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n, he knows that swords unsheathed Are wielded by the soldier, not the chief. No timorous voice was there; no silent wrath Concealed; nor doubting mind, as though alone Indignant at the wrong, and in distrust Of those in turn distrusting. Fear in each Had fled before the boldness of the host: The crime is free where thousands bear the guilt. They hurled their menace: 'Caesar, give us leave 'To quit thy crimes; thou seek'st by land and sea 'The sword to slay us; let the fields of Gaul And far Iberia, and the world proclaim 'How for thy victories our comrades fell. 'What boots it us that by an army's blood 'The Rhine and Rhone and all the northern lands 'Thou hast subdued? Thou giv'st us civil war 'For all these battles; such the prize. When fled 'The Senate trembling, and when Rome was ours 'What homes or temples did we spoil? Our hands 'Reek with offence! Aye, but our poverty 'Proclaims our innocence! What end shall be Of arms and armies? What shall be enough 'If Rome suffice not?
ed; nor doubting mind, as though alone Indignant at the wrong, and in distrust Of those in turn distrusting. Fear in each Had fled before the boldness of the host: The crime is free where thousands bear the guilt. They hurled their menace: 'Caesar, give us leave 'To quit thy crimes; thou seek'st by land and sea 'The sword to slay us; let the fields of Gaul And far Iberia, and the world proclaim 'How for thy victories our comrades fell. 'What boots it us that by an army's blood 'The Rhine and Rhone and all the northern lands 'Thou hast subdued? Thou giv'st us civil war 'For all these battles; such the prize. When fled 'The Senate trembling, and when Rome was ours 'What homes or temples did we spoil? Our hands 'Reek with offence! Aye, but our poverty 'Proclaims our innocence! What end shall be Of arms and armies? What shall be enough 'If Rome suffice not? and what lies beyond? 'Behold these silvered locks, these nerveless hands 'And shrunken arms, once stalwart! In thy wars 'Gone is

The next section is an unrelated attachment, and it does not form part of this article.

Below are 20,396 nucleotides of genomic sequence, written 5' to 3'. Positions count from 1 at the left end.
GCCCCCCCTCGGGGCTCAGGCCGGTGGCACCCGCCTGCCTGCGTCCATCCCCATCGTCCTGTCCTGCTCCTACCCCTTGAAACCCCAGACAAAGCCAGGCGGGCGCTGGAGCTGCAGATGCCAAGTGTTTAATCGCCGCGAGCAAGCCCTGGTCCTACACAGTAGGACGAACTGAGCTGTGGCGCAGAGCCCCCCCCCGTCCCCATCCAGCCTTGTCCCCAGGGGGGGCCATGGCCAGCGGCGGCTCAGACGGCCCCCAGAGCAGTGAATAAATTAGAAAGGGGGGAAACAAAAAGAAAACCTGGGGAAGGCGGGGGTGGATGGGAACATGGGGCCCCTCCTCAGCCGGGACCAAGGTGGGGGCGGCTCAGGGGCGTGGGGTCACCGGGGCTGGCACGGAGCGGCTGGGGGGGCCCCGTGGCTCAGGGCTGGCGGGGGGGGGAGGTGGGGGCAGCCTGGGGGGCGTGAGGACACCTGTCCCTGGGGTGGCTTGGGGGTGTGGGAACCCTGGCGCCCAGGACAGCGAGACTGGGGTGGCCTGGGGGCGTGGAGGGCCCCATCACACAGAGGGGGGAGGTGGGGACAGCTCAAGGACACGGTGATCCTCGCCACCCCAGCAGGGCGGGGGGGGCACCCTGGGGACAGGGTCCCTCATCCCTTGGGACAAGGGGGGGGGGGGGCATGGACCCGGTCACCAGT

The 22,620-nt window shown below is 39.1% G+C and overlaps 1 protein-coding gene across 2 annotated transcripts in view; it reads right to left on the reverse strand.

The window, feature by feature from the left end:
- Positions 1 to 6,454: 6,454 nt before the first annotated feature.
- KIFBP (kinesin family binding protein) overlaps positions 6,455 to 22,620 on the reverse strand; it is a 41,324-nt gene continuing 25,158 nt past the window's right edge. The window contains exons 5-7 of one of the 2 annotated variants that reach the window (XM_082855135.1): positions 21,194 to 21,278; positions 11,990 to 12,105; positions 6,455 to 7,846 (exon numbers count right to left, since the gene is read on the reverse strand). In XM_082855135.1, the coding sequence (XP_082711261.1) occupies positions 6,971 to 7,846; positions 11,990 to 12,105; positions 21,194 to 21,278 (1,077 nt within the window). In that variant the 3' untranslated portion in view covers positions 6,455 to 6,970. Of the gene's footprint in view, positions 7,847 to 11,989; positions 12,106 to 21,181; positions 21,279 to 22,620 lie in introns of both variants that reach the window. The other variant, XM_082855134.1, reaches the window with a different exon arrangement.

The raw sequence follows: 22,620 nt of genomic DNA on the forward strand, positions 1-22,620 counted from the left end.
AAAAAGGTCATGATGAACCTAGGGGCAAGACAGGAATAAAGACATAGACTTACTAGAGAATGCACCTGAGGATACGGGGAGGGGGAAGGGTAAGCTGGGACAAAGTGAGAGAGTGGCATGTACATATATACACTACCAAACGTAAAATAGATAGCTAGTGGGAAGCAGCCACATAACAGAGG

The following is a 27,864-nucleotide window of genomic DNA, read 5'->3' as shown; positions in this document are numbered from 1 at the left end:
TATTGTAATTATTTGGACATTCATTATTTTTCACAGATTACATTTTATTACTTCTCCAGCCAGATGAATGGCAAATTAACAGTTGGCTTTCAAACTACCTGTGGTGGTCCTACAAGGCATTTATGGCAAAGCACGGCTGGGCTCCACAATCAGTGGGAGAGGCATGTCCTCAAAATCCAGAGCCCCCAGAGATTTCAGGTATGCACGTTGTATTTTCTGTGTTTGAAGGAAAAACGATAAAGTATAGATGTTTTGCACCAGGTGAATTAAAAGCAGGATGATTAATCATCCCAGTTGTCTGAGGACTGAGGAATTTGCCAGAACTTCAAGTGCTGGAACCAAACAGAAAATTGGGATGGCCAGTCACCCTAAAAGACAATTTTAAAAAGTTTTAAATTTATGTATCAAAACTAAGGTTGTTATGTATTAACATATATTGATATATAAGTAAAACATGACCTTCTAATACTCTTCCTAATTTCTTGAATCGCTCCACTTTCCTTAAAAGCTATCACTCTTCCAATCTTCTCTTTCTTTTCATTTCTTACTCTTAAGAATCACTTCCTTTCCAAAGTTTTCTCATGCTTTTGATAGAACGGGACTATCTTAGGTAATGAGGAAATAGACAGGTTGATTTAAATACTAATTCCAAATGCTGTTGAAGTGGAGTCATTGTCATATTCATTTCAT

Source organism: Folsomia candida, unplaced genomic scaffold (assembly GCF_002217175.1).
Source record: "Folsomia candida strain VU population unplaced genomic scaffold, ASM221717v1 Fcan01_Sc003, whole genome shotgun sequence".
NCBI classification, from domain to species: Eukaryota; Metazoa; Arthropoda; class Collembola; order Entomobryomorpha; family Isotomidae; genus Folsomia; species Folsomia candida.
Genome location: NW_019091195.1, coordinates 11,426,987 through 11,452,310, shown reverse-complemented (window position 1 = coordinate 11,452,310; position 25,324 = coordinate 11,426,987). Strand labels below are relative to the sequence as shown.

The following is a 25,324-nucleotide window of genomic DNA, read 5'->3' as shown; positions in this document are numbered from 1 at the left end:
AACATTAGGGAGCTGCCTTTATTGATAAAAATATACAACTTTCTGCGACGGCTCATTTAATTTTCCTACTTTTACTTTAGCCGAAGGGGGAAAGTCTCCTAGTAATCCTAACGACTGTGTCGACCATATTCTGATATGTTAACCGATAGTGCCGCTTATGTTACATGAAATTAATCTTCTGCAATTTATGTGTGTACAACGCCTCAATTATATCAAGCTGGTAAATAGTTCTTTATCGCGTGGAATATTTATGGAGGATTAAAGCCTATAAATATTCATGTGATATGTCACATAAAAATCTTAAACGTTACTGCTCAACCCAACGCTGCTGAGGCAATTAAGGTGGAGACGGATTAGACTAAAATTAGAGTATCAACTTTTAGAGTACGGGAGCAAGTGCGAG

d:Reading galeam, with Francken, not glebam. ' Rather to feel the dear one's last embrace, ' And gain a humble but a separate tomb. 'Let sickness end old age. If Caesar's slaves, ' Let something more than battle be our doom. ' Deem'st thou we are thy dupes? that we alone ' In civil war are ignorant what crime ' Will fetch the highest price? What thou canst dare ' These years have proved, or nothing; law divine ' Nor human ordinance shall hold thine hand. 'He was our leader on the banks of Rhine; ' Now is our equal; for the stain of crime ' Makes all men like. And for a judge ingrate ' We waste our valour; for as fortune's gift ' He takes the victory which our arms have won: 'But we his fortunes are, his fates are ours 'To fashion as we will. Boast that the gods ' Shall do thy bidding! Nay, thy soldiers' will ' Shall close the war.' With threatening mien and speech Thus through the camp the troops demand their chief. When faith and loyalty are fled, and hope For aught but evil, thu
se? Not so: the heavenly gods ' Stoop not so low; fate has no time to judge ' Your lives and deaths. The fortunes of the world ' Follow heroic souls: for the fit few 'The many live; and you who terrified ' With me the northern and Iberian worlds, ' Would flee when led by Magnus. Strong with me ' Was Labienus:Labienus left Caesar's ranks after the Rubicon was crossed, and joined his rival. In his mouth Lucan puts the speech made at the oracle of Hammon in Book IX. He was slain at Munda, B.C. 45. vile deserter now; ' A homeless exile with his chief preferred. ' Nor were your faith more firm if, neither side 'Espoused, you ceased from arms. Who leaves me once, 'Though not to fight against me with the foe, 'Joins not my ranks again. Surely the gods 'Smile on these arms who for so great a war 'Grant me fresh soldiers. From what heavy load 'Fortune relieves me! for the hands which aimed 'At all, to which the world did not suffice, 'I now disarm, and for myself alone 'Reserve the conflict